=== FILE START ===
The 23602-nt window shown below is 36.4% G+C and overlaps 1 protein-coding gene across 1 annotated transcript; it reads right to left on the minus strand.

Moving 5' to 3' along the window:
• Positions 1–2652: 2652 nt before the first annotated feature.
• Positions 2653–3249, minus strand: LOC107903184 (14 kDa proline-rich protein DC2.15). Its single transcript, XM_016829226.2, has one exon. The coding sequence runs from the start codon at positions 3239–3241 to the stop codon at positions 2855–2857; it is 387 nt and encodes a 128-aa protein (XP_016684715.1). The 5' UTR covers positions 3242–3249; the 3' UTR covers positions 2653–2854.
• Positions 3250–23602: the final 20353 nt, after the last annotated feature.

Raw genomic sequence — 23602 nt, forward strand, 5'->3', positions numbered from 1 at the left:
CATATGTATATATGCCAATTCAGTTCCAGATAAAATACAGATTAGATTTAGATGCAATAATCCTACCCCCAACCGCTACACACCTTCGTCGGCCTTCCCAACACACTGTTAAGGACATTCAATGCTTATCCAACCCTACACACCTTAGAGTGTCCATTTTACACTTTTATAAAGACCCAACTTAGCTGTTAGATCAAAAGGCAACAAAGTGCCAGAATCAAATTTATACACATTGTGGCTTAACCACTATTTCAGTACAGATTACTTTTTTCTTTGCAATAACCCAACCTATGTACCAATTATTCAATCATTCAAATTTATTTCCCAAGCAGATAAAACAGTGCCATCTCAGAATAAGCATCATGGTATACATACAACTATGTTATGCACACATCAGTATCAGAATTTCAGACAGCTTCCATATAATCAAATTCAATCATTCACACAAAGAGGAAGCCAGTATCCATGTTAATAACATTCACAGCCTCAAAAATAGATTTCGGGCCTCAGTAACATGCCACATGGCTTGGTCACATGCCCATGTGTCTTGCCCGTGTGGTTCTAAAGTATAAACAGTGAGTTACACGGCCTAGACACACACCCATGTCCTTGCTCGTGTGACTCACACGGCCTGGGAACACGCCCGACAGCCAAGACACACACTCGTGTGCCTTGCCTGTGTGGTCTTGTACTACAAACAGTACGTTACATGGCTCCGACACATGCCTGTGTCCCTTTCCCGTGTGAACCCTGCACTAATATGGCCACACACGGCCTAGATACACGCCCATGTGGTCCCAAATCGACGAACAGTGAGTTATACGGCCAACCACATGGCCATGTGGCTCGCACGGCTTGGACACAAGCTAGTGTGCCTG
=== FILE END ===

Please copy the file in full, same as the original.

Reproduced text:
The 23602-nt window shown below is 36.4% G+C and overlaps 1 protein-coding gene across 1 annotated transcript; it reads right to left on the minus strand.

Moving 5' to 3' along the window:
• Positions 1–2652: 2652 nt before the first annotated feature.
• Positions 2653–3249, minus strand: LOC107903184 (14 kDa proline-rich protein DC2.15). Its single transcript, XM_016829226.2, has one exon. The coding sequence runs from the start codon at positions 3239–3241 to the stop codon at positions 2855–2857; it is 387 nt and encodes a 128-aa protein (XP_016684715.1). The 5' UTR covers positions 3242–3249; the 3' UTR covers positions 2653–2854.
• Positions 3250–23602: the final 20353 nt, after the last annotated feature.

Raw genomic sequence — 23602 nt, forward strand, 5'->3', positions numbered from 1 at the left:
CATATGTATATATGCCAATTCAGTTCCAGATAAAATACAGATTAGATTTAGATGCAATAATCCTACCCCCAACCGCTACACACCTTCGTCGGCCTTCCCAACACACTGTTAAGGACATTCAATGCTTATCCAACCCTACACACCTTAGAGTGTCCATTTTACACTTTTATAAAGACCCAACTTAGCTGTTAGATCAAAAGGCAACAAAGTGCCAGAATCAAATTTATACACATTGTGGCTTAACCACTATTTCAGTACAGATTACTTTTTTCTTTGCAATAACCCAACCTATGTACCAATTATTCAATCATTCAAATTTATTTCCCAAGCAGATAAAACAGTGCCATCTCAGAATAAGCATCATGGTATACATACAACTATGTTATGCACACATCAGTATCAGAATTTCAGACAGCTTCCATATAATCAAATTCAATCATTCACACAAAGAGGAAGCCAGTATCCATGTTAATAACATTCACAGCCTCAAAAATAGATTTCGGGCCTCAGTAACATGCCACATGGCTTGGTCACATGCCCATGTGTCTTGCCCGTGTGGTTCTAAAGTATAAACAGTGAGTTACACGGCCTAGACACACACCCATGTCCTTGCTCGTGTGACTCACACGGCCTGGGAACACGCCCGACAGCCAAGACACACACTCGTGTGCCTTGCCTGTGTGGTCTTGTACTACAAACAGTACGTTACATGGCTCCGACACATGCCTGTGTCCCTTTCCCGTGTGAACCCTGCACTAATATGGCCACACACGGCCTAGATACACGCCCATGTGGTCCCAAATCGACGAACAGTGAGTTATACGGCCAACCACATGGCCATGTGGCTCGCACGGCTTGGACACAAGCTAGTGTGCCTG